Every year, ASIS International passes the torch of its presidency to another member of its board of directors – 2012 saw the first international president of ASIS International, Eduard Emde. 2013’s president, Geoff Craighead – the Australian-born vice president of Universal Service Protection – is planning to continue the promotion of the many international components of the organization.
I had the opportunity to sit down with both Emde and Craighead today to discuss their two presidencies, initiatives and goals for ASIS International.
“I have had three priorities [during my term],” says Emde. “Member focus; visibly global and inclusive outreach, especially to other fields with an interest in security; and turning up the volume for ASIS International.”
As the first international president, Emde has roamed the globe during 2012, flying to roughly 25 countries to visit local chapters, attend conferences and host meetings.
“Everywhere I go,” he says, “People have lots of emotional attachment to ASIS. People forget that we are an organization of individuals – employers do not force us to join; this is an individual’s volunteer work.”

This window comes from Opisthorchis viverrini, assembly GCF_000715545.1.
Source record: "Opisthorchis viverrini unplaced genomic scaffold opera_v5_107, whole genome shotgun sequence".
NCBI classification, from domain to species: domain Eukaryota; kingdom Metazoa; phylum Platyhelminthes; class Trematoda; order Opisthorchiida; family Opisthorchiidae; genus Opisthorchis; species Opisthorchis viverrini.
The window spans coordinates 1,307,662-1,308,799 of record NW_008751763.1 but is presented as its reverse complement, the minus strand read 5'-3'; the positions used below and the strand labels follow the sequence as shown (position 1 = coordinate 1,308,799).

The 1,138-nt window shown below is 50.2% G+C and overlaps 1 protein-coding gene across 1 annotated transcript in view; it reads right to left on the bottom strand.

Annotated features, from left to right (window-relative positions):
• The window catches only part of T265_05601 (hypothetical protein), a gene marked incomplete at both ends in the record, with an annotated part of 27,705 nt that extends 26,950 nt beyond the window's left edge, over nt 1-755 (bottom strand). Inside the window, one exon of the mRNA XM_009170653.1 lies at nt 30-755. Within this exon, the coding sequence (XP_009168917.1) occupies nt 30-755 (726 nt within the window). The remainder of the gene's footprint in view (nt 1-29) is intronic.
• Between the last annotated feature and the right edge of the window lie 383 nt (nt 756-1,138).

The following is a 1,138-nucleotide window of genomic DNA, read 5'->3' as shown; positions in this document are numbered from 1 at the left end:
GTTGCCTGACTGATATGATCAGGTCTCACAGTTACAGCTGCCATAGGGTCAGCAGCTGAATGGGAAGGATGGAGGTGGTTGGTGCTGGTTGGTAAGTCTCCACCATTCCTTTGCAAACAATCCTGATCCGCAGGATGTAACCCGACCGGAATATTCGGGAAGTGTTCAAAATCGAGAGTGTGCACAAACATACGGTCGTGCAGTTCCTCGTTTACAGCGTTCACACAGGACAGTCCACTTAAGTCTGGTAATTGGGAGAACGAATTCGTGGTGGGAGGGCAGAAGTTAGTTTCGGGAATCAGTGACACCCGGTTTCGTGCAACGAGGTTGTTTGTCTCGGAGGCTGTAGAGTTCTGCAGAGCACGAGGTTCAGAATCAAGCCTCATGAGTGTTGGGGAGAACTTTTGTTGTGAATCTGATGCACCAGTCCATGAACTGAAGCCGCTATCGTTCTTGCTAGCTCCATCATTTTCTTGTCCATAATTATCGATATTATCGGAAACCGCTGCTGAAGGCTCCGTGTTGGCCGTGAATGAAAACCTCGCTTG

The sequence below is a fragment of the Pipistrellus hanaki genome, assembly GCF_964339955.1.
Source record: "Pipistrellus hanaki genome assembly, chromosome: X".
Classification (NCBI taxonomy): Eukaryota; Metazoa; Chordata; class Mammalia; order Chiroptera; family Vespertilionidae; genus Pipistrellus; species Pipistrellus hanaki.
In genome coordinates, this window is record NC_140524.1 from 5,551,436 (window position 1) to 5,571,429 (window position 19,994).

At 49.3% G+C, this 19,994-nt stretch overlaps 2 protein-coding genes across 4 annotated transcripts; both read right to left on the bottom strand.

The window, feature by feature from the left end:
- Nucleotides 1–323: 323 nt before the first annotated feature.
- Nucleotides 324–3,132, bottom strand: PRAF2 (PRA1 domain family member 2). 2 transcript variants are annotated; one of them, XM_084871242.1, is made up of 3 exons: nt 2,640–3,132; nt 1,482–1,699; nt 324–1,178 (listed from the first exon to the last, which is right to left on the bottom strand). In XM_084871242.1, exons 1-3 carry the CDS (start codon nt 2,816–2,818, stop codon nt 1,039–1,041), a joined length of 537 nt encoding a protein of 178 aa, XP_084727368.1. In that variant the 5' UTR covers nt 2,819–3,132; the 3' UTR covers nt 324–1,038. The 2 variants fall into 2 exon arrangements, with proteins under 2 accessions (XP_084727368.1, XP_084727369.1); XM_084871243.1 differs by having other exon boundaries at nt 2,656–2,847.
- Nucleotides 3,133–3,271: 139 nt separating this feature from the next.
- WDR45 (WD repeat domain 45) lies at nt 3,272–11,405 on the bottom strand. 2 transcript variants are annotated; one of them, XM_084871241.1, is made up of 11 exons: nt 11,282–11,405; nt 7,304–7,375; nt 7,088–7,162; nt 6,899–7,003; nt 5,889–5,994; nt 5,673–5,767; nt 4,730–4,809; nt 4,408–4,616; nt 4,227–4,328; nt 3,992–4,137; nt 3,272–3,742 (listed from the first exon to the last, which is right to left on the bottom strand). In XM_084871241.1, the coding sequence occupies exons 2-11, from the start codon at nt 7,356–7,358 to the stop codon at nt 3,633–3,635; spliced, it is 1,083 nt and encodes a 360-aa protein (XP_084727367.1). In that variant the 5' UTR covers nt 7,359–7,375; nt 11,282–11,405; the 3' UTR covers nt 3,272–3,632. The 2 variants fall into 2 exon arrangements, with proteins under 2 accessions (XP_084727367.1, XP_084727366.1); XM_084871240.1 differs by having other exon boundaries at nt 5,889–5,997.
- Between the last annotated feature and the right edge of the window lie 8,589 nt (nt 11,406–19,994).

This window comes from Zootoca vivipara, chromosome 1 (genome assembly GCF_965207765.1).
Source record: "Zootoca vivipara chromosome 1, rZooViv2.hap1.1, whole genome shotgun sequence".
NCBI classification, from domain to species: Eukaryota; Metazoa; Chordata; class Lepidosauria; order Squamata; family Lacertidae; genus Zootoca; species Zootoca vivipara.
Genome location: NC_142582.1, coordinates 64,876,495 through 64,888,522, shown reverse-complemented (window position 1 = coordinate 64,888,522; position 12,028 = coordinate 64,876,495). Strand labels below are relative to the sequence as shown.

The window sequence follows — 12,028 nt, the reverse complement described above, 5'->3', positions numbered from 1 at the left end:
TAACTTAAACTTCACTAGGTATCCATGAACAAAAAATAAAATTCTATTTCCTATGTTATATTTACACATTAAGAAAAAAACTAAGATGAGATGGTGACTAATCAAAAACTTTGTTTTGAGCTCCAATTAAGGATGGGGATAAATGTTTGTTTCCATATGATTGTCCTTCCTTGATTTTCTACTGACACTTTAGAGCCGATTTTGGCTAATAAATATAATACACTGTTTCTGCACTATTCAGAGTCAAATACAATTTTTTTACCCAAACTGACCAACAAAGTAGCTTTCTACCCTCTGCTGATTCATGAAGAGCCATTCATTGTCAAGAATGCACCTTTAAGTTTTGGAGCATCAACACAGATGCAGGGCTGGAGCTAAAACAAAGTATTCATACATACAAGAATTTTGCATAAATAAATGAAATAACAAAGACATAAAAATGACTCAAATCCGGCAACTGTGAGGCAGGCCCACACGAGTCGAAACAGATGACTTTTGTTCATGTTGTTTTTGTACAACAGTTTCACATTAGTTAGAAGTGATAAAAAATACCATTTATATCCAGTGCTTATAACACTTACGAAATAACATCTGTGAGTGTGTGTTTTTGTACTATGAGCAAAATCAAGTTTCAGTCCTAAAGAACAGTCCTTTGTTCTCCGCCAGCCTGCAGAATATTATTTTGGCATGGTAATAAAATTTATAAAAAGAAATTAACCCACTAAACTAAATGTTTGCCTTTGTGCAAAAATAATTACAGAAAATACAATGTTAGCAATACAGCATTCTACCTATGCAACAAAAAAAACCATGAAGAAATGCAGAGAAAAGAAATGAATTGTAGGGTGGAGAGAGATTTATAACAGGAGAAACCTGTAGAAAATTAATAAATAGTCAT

All-in-all, ASIS International has 228 chapters across 64 countries, and 38,000 members. And while incoming president Craighead isn’t planning on jet setting quite as much as Emde, he does want to visit his home country of Australia, especially to encourage and enhance the work of the six chapters located there.
“We really value the work our members do abroad,” Craighead says, “And we want to support them any way we can.”
Craighead also notes that his goals for ASIS in 2013 include the continuing effort for current standards and guidelines, which is a movement that has continued for a decade, as well as the added inclusion of young professionals and women in the security industry through groups and panels held at various conferences all year.
“We’re always refining what we’re doing,” he says. “Our objectives are established, debated and reviewed annually, so we stay current.”
And speaking of current affairs, both Emde and Craighead noted that 2013 needs to have a strong, industry-wide focus on cyber security, especially following keynote speeches from U.S. Secretary of Homeland Security Janet Napolitano and former defense secretary Robert Gates, both of whom spoke on the urgency required for stopping cybercrime.
“Many current issues like this were predicted,” says Emde, “Just in labs and theory. But last year, we had Stux-Net... Things happened to big organizations in real life.
“ASIS is cognizant of the fact that traditional and information security are overlapping,” he adds. “This is why we have (ISC)2 co-located – they offer a lot of information security education that helps IT professionals be in a position to work with security.”
So when ASIS International formally hands off the presidency in January, be on the lookout for a focus on standard development and a commitment to follow-up on all of the organization’s commitments to its members and its chapters.
We had a great time at the show this year, and we hope to see all of you at next year’s exhibition in Chicago, Security Magazine’s hometown!